The roots of the community land trust are very ancient. The underlying principle, which has been accepted by most people throughout time, is that land and natural resources are by nature bequeathed to all of us communally as our inheritance, one generation to the next, and it is our obligation to use these resources equitably and wisely. The land and resources are not ours to own. The land owns us (we come from, are nourished by, and return to earth) and we are merely stewards for the moment. In the timeline of human habitation on Earth, the idea of private land ownership is very recent. Our indigenous ancestors could never for a moment dream of owning land, something given by the spirit world that no human created. It was as inconceivable as owning air, rivers, or mountains. The only conceivable corollary to contemporary notions of private property were personal items, like clothes or tools, which were made from the land by the people who used them and were often buried with them.
The social philosopher Ralph Borsodi is the first individual to be associated with the CLT movement. He was concerned about the problems of urban society as early as the 1920’s and assisted in the development of several communities based on Georgist principles. Interestingly enough, he was corresponding with Peter Van Dresser, who in 1949 was building solar and wind-powered homes in northern NM for similarly decentralized, self-sufficient communities. Borsodi noted that governments were reluctant to institute a land-vale-tax as proposed by Henry George, so he discovered a way to translate George’s ideas into the field of applied economics. He resurrected the ancient idea of land stewardship and trusteeship in Seventeen Problems of Man and Society, published in 1968; that land does not come into existence as a result of human labor and thus cannot be morally owned but can only be held in trust. And that with land being a limited commodity with increasing demands put upon it, it must be regulated for the long-range welfare of all people.
Consequently, the CLT idea is as much about common ownership as about ownership for the common good, a point that can be easily missed, and in the final analysis is the more significant piece of the equation. This is the ancient and indigenous way of understanding our correct relationship to land, natural resources, and one another. “All our relations” is a clear and simple expression of that understanding. A corporation (an elite form of common ownership) can own land as well but its aims and interests are only for profit and gain, because it is situated within the old land tenure structure that allows and perpetuates parasitism. Within the CLT structure, land cannot be bought and sold, and that imposes in some real, material, economic sense, a new relationship to land and a new relationship to one another. That, in itself, is a rather significant byproduct for human evolution and has important implications to be discussed in the summary.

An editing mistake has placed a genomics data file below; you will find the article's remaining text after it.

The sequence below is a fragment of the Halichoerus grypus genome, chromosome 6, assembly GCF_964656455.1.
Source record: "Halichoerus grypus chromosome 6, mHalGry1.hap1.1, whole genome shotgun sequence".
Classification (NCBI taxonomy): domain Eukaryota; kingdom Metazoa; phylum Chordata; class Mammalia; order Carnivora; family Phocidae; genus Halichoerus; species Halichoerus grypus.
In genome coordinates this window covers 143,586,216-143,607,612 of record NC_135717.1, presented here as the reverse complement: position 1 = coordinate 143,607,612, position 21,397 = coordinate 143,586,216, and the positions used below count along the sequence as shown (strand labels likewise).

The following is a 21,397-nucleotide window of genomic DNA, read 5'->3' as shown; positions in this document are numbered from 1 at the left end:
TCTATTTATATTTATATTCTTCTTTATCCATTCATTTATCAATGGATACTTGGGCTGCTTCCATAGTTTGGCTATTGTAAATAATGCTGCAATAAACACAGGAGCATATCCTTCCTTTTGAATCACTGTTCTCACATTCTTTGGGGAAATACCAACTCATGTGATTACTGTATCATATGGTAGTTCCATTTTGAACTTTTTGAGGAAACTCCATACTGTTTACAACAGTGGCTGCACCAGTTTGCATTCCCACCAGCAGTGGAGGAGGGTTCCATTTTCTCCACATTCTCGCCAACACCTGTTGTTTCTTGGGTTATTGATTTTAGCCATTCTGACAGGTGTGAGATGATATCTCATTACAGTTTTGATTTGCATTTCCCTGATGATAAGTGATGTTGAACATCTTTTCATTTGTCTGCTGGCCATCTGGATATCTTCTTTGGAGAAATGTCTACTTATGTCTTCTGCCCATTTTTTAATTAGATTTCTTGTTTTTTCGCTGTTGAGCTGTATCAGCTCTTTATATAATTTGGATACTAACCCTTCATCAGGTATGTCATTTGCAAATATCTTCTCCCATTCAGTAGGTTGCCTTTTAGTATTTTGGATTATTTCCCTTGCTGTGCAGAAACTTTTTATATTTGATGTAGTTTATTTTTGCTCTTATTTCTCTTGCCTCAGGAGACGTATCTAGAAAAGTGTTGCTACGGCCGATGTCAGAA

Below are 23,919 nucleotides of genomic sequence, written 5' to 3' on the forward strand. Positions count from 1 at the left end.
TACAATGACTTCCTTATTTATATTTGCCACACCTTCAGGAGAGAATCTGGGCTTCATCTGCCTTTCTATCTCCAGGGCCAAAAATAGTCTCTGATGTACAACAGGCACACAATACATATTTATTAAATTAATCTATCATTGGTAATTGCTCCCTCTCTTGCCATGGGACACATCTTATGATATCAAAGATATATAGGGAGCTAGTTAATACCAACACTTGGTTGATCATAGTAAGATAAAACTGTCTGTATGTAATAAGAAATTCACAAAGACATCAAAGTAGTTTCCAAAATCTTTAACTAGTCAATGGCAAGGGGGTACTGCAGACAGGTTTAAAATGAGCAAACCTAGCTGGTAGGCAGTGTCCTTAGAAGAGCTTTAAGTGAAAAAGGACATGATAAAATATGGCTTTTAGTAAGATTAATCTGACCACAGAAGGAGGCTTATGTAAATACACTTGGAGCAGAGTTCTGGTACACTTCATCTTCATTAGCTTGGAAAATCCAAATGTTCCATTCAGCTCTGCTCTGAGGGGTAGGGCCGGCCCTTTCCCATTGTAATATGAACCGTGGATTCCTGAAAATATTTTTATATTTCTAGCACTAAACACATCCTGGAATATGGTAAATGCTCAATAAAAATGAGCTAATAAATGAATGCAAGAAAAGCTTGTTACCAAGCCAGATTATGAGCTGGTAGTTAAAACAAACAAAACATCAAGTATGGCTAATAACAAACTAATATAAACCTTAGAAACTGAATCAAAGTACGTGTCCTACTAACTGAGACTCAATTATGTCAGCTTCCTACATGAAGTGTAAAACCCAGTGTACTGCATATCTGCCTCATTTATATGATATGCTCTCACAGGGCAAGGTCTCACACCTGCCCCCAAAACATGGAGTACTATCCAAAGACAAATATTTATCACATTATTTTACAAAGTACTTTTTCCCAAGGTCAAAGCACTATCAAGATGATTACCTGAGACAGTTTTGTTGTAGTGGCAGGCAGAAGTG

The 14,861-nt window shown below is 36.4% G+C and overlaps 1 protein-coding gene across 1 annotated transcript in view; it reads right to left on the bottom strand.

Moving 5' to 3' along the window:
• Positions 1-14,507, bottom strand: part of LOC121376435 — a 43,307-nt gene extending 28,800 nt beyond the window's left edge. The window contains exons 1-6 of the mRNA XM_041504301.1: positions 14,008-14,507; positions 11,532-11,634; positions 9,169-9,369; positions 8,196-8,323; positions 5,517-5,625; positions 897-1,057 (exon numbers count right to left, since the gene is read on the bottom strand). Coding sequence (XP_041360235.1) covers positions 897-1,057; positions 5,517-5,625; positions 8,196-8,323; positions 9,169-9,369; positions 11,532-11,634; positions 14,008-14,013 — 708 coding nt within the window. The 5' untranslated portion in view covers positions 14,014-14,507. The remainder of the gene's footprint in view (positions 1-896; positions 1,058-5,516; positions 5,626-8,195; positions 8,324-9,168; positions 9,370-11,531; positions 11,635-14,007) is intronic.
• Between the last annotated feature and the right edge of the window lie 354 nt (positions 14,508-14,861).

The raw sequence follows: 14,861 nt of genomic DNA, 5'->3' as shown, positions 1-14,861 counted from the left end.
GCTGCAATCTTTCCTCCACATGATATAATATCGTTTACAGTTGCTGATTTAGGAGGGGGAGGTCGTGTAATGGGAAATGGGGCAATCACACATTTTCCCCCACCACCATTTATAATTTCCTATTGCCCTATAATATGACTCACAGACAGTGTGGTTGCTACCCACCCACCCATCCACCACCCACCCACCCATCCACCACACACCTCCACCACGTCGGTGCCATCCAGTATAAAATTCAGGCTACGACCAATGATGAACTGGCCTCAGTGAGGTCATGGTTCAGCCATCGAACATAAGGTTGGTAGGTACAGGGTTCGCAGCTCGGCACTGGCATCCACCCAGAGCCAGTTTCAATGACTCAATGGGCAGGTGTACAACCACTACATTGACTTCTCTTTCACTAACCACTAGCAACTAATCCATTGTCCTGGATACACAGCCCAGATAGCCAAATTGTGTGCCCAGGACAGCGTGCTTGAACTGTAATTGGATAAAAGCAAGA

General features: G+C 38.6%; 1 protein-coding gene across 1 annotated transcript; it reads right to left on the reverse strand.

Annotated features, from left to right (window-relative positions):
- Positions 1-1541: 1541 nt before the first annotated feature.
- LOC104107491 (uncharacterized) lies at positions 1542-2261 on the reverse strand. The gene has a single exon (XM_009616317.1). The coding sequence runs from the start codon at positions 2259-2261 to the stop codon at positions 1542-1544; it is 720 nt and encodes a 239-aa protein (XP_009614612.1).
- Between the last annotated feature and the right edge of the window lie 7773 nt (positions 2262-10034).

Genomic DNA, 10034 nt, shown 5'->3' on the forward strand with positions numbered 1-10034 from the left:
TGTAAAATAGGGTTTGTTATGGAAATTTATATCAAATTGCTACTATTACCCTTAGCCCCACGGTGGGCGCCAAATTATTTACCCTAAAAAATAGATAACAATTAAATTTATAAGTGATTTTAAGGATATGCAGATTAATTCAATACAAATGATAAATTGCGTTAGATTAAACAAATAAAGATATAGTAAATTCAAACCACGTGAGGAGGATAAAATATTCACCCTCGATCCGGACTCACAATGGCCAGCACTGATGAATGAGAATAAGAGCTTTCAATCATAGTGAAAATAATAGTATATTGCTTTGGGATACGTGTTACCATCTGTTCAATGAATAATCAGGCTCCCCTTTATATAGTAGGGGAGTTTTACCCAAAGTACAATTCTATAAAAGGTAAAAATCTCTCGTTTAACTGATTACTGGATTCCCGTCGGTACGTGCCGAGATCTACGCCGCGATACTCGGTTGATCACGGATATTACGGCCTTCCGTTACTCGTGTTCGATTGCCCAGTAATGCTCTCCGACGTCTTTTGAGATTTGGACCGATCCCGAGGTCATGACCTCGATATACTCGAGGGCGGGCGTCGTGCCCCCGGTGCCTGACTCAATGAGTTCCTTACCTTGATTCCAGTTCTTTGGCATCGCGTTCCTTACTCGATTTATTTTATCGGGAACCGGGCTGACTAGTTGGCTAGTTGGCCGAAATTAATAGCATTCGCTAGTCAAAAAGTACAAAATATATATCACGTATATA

The official founding of the CLT movement began in the late 1960’s and early 1970’s, and is largely attributed to Robert Swann who took his inspiration from Borsodi, but was influenced as well by the events of WWII, Gandhi, Henry George and other great minds. There were many other brilliant social thinkers/collaborators as well that joined in the momentum, such as Chuck Matthei and Charles Geisler. Mildred Loomis and Susan Witt (executive director of the EF Schumacher Society since 1980), the respective partners of Borsodi and Swan, deserve belated recognition. The International Independence Institute, which later morphed into the Institute for Community Economics, was an unparalleled think tank for the development of the CLT idea. The groundbreaking publication on CLT’s, authored by Swann and others, came out in 1972 and was titled, The Community Land Trust, A Guide to a New Model for Land Tenure in America.